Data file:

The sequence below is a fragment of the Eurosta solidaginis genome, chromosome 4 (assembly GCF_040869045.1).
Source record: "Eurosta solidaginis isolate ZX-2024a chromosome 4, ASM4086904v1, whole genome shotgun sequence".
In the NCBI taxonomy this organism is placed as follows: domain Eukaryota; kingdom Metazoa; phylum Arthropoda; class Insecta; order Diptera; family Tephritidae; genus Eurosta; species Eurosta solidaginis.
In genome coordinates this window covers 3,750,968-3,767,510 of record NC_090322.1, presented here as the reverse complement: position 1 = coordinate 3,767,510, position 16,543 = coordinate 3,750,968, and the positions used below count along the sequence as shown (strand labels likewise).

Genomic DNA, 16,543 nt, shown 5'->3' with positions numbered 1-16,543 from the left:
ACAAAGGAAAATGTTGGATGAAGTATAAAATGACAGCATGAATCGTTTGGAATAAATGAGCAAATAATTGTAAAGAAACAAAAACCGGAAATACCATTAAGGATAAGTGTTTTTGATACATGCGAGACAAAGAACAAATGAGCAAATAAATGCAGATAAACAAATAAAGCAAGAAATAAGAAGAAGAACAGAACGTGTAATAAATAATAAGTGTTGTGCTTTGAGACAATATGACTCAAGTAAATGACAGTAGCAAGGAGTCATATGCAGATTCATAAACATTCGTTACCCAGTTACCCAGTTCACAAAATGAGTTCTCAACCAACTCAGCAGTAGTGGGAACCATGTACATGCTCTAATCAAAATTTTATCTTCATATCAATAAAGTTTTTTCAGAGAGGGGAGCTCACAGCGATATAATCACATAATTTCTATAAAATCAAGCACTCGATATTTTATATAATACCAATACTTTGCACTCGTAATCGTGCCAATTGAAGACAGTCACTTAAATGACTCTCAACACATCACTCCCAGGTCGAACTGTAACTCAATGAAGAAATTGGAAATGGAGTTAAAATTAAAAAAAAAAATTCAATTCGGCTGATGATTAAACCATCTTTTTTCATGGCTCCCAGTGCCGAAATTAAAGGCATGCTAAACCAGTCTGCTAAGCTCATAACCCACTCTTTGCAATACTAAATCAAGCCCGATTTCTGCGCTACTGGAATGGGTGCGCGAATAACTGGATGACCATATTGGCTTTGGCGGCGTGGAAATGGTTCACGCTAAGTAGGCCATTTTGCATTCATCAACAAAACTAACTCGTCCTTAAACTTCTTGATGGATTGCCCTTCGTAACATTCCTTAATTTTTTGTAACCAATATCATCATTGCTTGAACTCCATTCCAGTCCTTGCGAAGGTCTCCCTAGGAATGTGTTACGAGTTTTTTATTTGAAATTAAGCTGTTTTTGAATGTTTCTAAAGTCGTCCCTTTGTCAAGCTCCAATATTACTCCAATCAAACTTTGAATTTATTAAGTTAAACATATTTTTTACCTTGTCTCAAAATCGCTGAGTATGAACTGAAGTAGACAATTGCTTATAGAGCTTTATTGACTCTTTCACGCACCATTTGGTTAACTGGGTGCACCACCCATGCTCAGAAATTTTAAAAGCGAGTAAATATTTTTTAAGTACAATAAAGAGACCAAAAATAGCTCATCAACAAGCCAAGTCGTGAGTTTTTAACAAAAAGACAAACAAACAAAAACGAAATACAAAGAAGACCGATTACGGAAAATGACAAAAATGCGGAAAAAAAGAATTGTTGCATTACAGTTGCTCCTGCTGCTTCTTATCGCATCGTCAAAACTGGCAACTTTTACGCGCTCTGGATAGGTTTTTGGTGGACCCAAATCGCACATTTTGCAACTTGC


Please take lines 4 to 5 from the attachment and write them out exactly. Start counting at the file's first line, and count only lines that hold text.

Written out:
In genome coordinates this window covers 3,750,968-3,767,510 of record NC_090322.1, presented here as the reverse complement: position 1 = coordinate 3,767,510, position 16,543 = coordinate 3,750,968, and the positions used below count along the sequence as shown (strand labels likewise).

Genomic DNA, 16,543 nt, shown 5'->3' with positions numbered 1-16,543 from the left: